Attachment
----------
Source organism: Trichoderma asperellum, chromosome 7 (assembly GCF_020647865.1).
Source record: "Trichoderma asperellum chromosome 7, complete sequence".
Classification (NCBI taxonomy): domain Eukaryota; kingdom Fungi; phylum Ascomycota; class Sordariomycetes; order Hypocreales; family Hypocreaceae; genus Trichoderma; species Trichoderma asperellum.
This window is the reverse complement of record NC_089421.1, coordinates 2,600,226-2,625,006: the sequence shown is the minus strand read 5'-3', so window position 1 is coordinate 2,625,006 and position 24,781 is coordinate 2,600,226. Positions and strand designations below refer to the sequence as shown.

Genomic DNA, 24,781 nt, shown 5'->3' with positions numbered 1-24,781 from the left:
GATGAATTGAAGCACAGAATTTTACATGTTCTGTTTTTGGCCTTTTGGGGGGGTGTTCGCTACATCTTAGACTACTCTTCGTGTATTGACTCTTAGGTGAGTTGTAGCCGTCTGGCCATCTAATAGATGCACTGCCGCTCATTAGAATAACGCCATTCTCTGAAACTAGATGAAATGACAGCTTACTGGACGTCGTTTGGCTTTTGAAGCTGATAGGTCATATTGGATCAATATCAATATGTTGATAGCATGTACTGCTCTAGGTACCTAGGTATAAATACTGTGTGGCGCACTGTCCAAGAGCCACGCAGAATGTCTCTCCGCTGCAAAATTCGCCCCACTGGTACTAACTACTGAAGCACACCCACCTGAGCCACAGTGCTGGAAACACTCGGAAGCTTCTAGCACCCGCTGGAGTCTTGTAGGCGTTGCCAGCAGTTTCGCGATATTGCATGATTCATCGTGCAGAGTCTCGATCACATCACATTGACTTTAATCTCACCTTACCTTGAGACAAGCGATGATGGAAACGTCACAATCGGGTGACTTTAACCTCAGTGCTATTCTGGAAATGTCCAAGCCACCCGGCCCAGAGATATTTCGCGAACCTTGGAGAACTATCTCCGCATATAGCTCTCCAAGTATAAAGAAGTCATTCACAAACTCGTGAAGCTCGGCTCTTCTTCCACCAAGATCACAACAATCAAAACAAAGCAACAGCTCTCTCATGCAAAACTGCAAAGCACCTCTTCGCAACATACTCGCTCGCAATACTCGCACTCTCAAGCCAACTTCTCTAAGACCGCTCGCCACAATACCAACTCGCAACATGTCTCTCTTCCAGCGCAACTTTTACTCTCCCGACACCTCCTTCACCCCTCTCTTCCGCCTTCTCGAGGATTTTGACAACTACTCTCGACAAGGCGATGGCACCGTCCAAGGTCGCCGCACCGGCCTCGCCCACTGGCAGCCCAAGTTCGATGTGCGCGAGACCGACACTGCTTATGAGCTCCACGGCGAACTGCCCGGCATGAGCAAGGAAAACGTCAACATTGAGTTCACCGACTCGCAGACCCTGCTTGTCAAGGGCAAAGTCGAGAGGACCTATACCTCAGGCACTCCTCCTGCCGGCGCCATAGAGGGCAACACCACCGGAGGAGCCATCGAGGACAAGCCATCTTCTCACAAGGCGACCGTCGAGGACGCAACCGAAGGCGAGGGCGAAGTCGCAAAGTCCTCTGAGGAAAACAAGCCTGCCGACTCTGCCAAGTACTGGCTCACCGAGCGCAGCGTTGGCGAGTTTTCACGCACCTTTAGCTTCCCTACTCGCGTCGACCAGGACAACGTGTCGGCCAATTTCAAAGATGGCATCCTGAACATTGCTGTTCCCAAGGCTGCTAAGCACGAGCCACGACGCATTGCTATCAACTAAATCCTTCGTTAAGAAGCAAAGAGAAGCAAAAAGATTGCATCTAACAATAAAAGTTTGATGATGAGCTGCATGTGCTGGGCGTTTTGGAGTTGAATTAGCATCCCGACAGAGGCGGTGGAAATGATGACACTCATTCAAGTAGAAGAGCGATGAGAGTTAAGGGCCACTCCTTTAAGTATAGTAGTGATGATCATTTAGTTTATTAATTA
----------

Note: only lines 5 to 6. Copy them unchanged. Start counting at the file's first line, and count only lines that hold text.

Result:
Genomic DNA, 24,781 nt, shown 5'->3' with positions numbered 1-24,781 from the left:
GATGAATTGAAGCACAGAATTTTACATGTTCTGTTTTTGGCCTTTTGGGGGGGTGTTCGCTACATCTTAGACTACTCTTCGTGTATTGACTCTTAGGTGAGTTGTAGCCGTCTGGCCATCTAATAGATGCACTGCCGCTCATTAGAATAACGCCATTCTCTGAAACTAGATGAAATGACAGCTTACTGGACGTCGTTTGGCTTTTGAAGCTGATAGGTCATATTGGATCAATATCAATATGTTGATAGCATGTACTGCTCTAGGTACCTAGGTATAAATACTGTGTGGCGCACTGTCCAAGAGCCACGCAGAATGTCTCTCCGCTGCAAAATTCGCCCCACTGGTACTAACTACTGAAGCACACCCACCTGAGCCACAGTGCTGGAAACACTCGGAAGCTTCTAGCACCCGCTGGAGTCTTGTAGGCGTTGCCAGCAGTTTCGCGATATTGCATGATTCATCGTGCAGAGTCTCGATCACATCACATTGACTTTAATCTCACCTTACCTTGAGACAAGCGATGATGGAAACGTCACAATCGGGTGACTTTAACCTCAGTGCTATTCTGGAAATGTCCAAGCCACCCGGCCCAGAGATATTTCGCGAACCTTGGAGAACTATCTCCGCATATAGCTCTCCAAGTATAAAGAAGTCATTCACAAACTCGTGAAGCTCGGCTCTTCTTCCACCAAGATCACAACAATCAAAACAAAGCAACAGCTCTCTCATGCAAAACTGCAAAGCACCTCTTCGCAACATACTCGCTCGCAATACTCGCACTCTCAAGCCAACTTCTCTAAGACCGCTCGCCACAATACCAACTCGCAACATGTCTCTCTTCCAGCGCAACTTTTACTCTCCCGACACCTCCTTCACCCCTCTCTTCCGCCTTCTCGAGGATTTTGACAACTACTCTCGACAAGGCGATGGCACCGTCCAAGGTCGCCGCACCGGCCTCGCCCACTGGCAGCCCAAGTTCGATGTGCGCGAGACCGACACTGCTTATGAGCTCCACGGCGAACTGCCCGGCATGAGCAAGGAAAACGTCAACATTGAGTTCACCGACTCGCAGACCCTGCTTGTCAAGGGCAAAGTCGAGAGGACCTATACCTCAGGCACTCCTCCTGCCGGCGCCATAGAGGGCAACACCACCGGAGGAGCCATCGAGGACAAGCCATCTTCTCACAAGGCGACCGTCGAGGACGCAACCGAAGGCGAGGGCGAAGTCGCAAAGTCCTCTGAGGAAAACAAGCCTGCCGACTCTGCCAAGTACTGGCTCACCGAGCGCAGCGTTGGCGAGTTTTCACGCACCTTTAGCTTCCCTACTCGCGTCGACCAGGACAACGTGTCGGCCAATTTCAAAGATGGCATCCTGAACATTGCTGTTCCCAAGGCTGCTAAGCACGAGCCACGACGCATTGCTATCAACTAAATCCTTCGTTAAGAAGCAAAGAGAAGCAAAAAGATTGCATCTAACAATAAAAGTTTGATGATGAGCTGCATGTGCTGGGCGTTTTGGAGTTGAATTAGCATCCCGACAGAGGCGGTGGAAATGATGACACTCATTCAAGTAGAAGAGCGATGAGAGTTAAGGGCCACTCCTTTAAGTATAGTAGTGATGATCATTTAGTTTATTAATTA